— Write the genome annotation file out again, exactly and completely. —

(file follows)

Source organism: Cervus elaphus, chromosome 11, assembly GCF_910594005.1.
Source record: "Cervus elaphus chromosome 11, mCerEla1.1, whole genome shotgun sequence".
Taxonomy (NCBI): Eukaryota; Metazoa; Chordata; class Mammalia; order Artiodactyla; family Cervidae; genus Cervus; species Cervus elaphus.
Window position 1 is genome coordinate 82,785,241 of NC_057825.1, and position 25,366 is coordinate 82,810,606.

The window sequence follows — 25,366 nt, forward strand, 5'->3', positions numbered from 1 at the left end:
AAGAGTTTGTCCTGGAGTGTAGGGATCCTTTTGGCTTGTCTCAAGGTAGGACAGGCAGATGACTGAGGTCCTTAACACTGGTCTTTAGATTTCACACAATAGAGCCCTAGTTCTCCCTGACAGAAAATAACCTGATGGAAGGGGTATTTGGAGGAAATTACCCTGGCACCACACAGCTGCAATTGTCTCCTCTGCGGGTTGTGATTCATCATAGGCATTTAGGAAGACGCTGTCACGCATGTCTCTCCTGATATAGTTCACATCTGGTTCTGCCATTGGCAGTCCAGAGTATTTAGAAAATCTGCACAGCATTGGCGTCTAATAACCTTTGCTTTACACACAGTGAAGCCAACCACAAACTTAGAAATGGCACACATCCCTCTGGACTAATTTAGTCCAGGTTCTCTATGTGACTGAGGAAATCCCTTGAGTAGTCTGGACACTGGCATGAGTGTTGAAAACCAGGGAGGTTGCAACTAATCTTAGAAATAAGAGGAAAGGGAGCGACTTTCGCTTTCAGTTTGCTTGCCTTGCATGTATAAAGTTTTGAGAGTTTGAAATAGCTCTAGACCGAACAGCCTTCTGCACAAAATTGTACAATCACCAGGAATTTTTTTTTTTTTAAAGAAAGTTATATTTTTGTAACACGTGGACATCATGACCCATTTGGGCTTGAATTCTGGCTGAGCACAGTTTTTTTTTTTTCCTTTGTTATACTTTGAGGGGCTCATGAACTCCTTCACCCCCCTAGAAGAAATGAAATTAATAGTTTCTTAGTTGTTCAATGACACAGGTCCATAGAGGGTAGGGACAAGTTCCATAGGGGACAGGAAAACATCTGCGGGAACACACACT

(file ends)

Source organism: Cervus elaphus, chromosome 11, assembly GCF_910594005.1.
Source record: "Cervus elaphus chromosome 11, mCerEla1.1, whole genome shotgun sequence".
Taxonomy (NCBI): Eukaryota; Metazoa; Chordata; class Mammalia; order Artiodactyla; family Cervidae; genus Cervus; species Cervus elaphus.
Window position 1 is genome coordinate 82,785,241 of NC_057825.1, and position 25,366 is coordinate 82,810,606.

The window sequence follows — 25,366 nt, forward strand, 5'->3', positions numbered from 1 at the left end:
AAGAGTTTGTCCTGGAGTGTAGGGATCCTTTTGGCTTGTCTCAAGGTAGGACAGGCAGATGACTGAGGTCCTTAACACTGGTCTTTAGATTTCACACAATAGAGCCCTAGTTCTCCCTGACAGAAAATAACCTGATGGAAGGGGTATTTGGAGGAAATTACCCTGGCACCACACAGCTGCAATTGTCTCCTCTGCGGGTTGTGATTCATCATAGGCATTTAGGAAGACGCTGTCACGCATGTCTCTCCTGATATAGTTCACATCTGGTTCTGCCATTGGCAGTCCAGAGTATTTAGAAAATCTGCACAGCATTGGCGTCTAATAACCTTTGCTTTACACACAGTGAAGCCAACCACAAACTTAGAAATGGCACACATCCCTCTGGACTAATTTAGTCCAGGTTCTCTATGTGACTGAGGAAATCCCTTGAGTAGTCTGGACACTGGCATGAGTGTTGAAAACCAGGGAGGTTGCAACTAATCTTAGAAATAAGAGGAAAGGGAGCGACTTTCGCTTTCAGTTTGCTTGCCTTGCATGTATAAAGTTTTGAGAGTTTGAAATAGCTCTAGACCGAACAGCCTTCTGCACAAAATTGTACAATCACCAGGAATTTTTTTTTTTTTAAAGAAAGTTATATTTTTGTAACACGTGGACATCATGACCCATTTGGGCTTGAATTCTGGCTGAGCACAGTTTTTTTTTTTTCCTTTGTTATACTTTGAGGGGCTCATGAACTCCTTCACCCCCCTAGAAGAAATGAAATTAATAGTTTCTTAGTTGTTCAATGACACAGGTCCATAGAGGGTAGGGACAAGTTCCATAGGGGACAGGAAAACATCTGCGGGAACACACACT